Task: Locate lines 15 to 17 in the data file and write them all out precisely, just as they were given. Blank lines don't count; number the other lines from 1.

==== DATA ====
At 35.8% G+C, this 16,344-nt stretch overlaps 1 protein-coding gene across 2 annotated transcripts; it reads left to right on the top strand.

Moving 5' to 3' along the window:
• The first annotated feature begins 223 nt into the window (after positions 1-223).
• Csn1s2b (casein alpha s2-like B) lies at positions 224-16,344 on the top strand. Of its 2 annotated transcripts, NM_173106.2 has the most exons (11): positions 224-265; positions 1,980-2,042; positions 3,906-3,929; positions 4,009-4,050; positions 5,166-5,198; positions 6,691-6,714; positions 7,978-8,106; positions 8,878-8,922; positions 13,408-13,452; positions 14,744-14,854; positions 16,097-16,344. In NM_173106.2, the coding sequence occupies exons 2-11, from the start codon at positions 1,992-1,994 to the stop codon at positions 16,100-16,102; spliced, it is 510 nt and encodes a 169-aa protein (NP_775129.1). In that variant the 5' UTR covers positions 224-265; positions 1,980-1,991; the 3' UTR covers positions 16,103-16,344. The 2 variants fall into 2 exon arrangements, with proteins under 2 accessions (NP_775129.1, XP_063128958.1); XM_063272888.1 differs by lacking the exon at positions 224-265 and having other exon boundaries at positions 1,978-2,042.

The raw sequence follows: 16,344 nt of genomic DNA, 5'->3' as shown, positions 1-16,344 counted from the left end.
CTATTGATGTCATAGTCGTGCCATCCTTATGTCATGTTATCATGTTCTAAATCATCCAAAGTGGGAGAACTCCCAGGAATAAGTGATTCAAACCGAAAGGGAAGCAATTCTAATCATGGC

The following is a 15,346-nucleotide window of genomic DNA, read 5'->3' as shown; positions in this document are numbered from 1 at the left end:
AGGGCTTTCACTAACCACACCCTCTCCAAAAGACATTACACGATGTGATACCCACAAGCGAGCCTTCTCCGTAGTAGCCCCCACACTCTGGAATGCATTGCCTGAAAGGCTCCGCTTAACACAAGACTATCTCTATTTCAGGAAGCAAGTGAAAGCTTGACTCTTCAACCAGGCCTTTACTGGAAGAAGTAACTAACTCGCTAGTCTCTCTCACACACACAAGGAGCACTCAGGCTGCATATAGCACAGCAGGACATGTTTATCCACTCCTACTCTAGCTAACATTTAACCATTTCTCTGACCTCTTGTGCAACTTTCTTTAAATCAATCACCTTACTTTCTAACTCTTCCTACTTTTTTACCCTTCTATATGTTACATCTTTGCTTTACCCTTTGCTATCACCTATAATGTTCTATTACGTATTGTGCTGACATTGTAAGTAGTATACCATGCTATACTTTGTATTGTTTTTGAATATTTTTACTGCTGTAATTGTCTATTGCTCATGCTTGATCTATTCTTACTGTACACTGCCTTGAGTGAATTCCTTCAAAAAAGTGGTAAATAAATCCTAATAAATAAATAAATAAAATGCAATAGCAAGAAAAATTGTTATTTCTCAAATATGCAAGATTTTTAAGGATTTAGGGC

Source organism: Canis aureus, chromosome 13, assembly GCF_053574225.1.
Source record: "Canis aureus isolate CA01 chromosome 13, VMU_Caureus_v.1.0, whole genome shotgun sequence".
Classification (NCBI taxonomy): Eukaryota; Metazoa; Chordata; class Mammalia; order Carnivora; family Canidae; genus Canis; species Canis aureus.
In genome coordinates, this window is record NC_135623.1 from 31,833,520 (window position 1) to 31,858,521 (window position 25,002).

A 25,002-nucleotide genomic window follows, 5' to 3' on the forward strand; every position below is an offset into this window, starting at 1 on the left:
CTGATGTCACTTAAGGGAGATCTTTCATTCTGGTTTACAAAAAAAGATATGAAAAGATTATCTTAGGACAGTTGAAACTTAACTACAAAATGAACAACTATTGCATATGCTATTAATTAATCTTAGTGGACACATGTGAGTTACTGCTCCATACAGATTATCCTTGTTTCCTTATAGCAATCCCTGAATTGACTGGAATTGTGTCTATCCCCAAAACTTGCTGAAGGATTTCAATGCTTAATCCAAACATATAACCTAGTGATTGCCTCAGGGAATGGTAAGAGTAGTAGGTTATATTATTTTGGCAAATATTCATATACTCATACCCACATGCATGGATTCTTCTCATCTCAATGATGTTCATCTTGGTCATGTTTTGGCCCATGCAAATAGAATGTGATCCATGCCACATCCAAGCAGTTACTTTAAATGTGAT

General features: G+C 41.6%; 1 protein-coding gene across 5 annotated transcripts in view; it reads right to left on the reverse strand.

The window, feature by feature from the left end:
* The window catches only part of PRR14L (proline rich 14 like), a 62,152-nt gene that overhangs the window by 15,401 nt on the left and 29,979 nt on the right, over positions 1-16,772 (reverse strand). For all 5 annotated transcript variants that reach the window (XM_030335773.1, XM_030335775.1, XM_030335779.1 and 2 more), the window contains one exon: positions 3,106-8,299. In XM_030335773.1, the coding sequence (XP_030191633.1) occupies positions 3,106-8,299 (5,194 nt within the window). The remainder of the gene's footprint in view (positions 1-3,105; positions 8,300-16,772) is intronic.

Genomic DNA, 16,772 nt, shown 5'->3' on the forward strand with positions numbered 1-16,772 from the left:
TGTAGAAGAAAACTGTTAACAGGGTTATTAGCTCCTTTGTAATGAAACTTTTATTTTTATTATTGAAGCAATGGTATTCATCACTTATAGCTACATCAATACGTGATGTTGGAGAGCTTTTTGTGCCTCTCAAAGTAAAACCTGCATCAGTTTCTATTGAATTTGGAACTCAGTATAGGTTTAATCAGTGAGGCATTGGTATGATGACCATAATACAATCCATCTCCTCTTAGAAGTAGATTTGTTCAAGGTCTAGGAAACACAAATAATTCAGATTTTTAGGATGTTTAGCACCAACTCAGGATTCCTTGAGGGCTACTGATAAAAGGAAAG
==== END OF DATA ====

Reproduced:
General features: G+C 41.6%; 1 protein-coding gene across 5 annotated transcripts in view; it reads right to left on the reverse strand.

The window, feature by feature from the left end:
* The window catches only part of PRR14L (proline rich 14 like), a 62,152-nt gene that overhangs the window by 15,401 nt on the left and 29,979 nt on the right, over positions 1-16,772 (reverse strand). For all 5 annotated transcript variants that reach the window (XM_030335773.1, XM_030335775.1, XM_030335779.1 and 2 more), the window contains one exon: positions 3,106-8,299. In XM_030335773.1, the coding sequence (XP_030191633.1) occupies positions 3,106-8,299 (5,194 nt within the window). The remainder of the gene's footprint in view (positions 1-3,105; positions 8,300-16,772) is intronic.